The following morning, however, Price visited Lewis at home and, although there was a cut to the forehead and this “extended in depth to the bone”, Dr. Price was satisfied with the patient’s condition. He dressed the wound and even the following day, he was satisfied with Lewis’ progress. Unfortunately, by midnight on Sunday, Lewis was unconscious and Price testified that he considered his patient to be “in a dangerous state”. Lewis eventually died on Monday evening at about 3 o’clock.

The editor of The Cambrian at that time saw fit to record the actual inquest held on Friday 26th, thereby providing us with an insight into the proceedings relating to the affair. The report begins with a profile of the unfortunate victim and a description of the one who had caused his death. This is followed by a very precise account of the inquest held on Tuesday, at the New Swan Inn (the present Old Swan) [4] Gurnos before Charles Collins Esq., and a respectable jury, for which Mr. Ben Hill of Fountain Hall was foreman. [5]

Sifting through the account of the sworn evidence given by each individual enabled us to identify all those associated with the tragedy, from the first sighting of a struggle near the Wern Fawr Public House [6] to the conclusion of the inquiry “which lasted until past 11 at night.” These individuals included Mr. William Price, the surgeon who visited Morgan Lewis at home and eventually carried out the post mortem, Superintendent Vigors, the policeman who apprehended the prisoner and to whom Rachel handed the stone to be used as evidence, local colliers, publicans and brothers of the accused, all of whom appear on the census forms and provide us with an overall picture of life in Ystalyfera during the mid 1800s.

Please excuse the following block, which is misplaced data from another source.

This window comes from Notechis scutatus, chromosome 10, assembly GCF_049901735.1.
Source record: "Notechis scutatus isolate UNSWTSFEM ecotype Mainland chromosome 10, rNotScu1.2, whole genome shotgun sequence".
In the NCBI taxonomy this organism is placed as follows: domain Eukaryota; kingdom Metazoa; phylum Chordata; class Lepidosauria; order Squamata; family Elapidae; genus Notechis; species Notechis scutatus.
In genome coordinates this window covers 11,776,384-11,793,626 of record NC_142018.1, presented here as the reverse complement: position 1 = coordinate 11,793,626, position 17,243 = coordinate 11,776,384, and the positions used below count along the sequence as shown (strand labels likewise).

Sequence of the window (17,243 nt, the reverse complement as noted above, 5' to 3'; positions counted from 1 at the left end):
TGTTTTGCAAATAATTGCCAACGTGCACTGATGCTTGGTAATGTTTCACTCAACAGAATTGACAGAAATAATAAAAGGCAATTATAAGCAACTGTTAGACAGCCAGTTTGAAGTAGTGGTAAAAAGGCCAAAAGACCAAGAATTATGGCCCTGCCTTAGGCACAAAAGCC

A visit to the Neath Reference Library revealed that the 1850 Spring Assizes were held in Swansea.[7] A notice dated February 11th and written from Hensol Castle by Rowland Fothergill Esquire, High Sheriff, was printed in The Cambrian on Friday February 15th 1850 instructing “all Justices of the Peace, Mayors, Coroners and Bailiffs of Liberties, within said county, and all Jurors, Persons bound by recognizance’s, Witnesses and others having business there” to attend the meetings arranged for Saturday March 2nd when the town of Swansea would be welcoming the Learned Judge. That week’s calendar and the list of gentlemen who were to sit on the Grand Jury make for impressive reading. [8]